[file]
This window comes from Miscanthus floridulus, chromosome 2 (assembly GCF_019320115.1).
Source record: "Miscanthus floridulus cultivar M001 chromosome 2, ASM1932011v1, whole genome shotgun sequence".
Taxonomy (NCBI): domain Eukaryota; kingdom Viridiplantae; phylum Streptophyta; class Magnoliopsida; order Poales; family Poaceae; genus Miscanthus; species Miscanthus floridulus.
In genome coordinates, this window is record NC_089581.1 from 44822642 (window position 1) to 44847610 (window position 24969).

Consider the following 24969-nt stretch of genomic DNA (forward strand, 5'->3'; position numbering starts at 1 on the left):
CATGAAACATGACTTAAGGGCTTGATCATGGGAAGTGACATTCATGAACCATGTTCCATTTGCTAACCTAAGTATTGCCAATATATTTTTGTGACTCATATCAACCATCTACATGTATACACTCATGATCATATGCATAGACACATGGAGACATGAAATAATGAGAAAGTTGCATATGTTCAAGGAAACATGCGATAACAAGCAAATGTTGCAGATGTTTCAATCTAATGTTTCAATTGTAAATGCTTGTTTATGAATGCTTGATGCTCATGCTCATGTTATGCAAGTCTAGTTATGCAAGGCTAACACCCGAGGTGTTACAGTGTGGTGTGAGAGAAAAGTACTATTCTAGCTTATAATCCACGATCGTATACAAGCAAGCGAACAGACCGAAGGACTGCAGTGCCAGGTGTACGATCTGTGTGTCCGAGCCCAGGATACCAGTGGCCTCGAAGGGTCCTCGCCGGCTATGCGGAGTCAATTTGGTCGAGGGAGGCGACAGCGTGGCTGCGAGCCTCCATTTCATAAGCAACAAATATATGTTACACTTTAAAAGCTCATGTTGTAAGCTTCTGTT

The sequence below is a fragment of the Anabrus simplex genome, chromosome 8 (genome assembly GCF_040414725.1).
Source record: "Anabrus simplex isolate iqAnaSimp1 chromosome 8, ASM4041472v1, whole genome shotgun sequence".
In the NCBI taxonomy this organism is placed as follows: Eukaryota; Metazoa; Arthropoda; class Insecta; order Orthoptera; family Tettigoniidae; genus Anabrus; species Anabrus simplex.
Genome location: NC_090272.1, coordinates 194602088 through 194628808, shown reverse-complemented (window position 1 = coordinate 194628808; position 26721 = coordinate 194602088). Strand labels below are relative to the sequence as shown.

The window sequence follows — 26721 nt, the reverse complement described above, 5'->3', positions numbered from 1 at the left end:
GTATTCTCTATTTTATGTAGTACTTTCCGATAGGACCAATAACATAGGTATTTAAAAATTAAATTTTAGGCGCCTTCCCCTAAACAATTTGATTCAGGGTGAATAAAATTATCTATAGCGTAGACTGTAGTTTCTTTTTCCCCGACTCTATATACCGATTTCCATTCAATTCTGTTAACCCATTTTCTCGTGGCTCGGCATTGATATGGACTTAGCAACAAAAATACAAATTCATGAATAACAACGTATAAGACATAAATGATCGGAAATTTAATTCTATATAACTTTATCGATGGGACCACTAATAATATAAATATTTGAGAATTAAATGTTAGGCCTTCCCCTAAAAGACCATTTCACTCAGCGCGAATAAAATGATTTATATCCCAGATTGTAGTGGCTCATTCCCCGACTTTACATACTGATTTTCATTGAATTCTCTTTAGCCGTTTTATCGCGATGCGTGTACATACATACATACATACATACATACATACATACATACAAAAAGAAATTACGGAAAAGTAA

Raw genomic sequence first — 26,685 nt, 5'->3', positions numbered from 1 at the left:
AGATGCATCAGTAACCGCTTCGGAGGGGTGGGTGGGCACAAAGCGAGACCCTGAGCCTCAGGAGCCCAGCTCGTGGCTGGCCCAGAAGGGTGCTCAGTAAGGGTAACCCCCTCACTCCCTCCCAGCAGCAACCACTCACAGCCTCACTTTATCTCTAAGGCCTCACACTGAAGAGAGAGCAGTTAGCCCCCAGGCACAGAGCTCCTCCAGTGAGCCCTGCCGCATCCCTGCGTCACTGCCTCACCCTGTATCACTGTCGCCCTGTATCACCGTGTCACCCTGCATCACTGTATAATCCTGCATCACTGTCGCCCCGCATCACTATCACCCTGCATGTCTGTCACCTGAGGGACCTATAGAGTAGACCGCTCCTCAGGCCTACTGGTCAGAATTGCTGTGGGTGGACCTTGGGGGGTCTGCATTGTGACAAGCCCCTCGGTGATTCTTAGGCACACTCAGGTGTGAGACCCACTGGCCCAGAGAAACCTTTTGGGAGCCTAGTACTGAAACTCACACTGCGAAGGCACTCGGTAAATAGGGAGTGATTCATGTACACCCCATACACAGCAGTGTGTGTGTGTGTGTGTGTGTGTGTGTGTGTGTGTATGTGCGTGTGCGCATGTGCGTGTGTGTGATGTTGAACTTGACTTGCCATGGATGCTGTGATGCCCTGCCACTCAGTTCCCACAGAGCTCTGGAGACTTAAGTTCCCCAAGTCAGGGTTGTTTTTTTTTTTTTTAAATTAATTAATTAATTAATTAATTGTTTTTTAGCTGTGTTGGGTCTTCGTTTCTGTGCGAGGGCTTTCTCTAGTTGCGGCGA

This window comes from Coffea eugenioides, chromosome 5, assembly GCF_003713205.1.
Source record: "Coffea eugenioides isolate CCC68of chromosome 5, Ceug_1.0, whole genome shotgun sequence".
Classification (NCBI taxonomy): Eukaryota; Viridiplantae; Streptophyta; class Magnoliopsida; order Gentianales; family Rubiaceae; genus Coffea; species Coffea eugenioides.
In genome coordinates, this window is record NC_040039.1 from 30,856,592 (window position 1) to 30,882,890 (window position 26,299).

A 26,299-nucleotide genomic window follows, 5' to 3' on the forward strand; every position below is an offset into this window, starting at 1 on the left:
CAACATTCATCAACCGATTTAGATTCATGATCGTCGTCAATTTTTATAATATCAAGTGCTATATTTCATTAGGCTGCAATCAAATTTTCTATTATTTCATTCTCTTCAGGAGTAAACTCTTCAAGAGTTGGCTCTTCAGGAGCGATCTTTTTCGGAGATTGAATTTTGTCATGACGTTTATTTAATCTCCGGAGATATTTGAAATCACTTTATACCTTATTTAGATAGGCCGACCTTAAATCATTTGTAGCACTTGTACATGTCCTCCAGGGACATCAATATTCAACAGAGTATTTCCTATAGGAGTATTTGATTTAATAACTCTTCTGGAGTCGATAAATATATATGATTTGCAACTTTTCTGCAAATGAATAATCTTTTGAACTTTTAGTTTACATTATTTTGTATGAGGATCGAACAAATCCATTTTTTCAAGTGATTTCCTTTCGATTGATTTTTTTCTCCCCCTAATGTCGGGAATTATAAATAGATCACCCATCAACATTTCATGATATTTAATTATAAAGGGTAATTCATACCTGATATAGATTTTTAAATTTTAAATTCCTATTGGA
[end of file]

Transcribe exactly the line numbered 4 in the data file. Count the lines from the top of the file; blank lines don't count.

In genome coordinates, this window is record NC_089581.1 from 44822642 (window position 1) to 44847610 (window position 24969).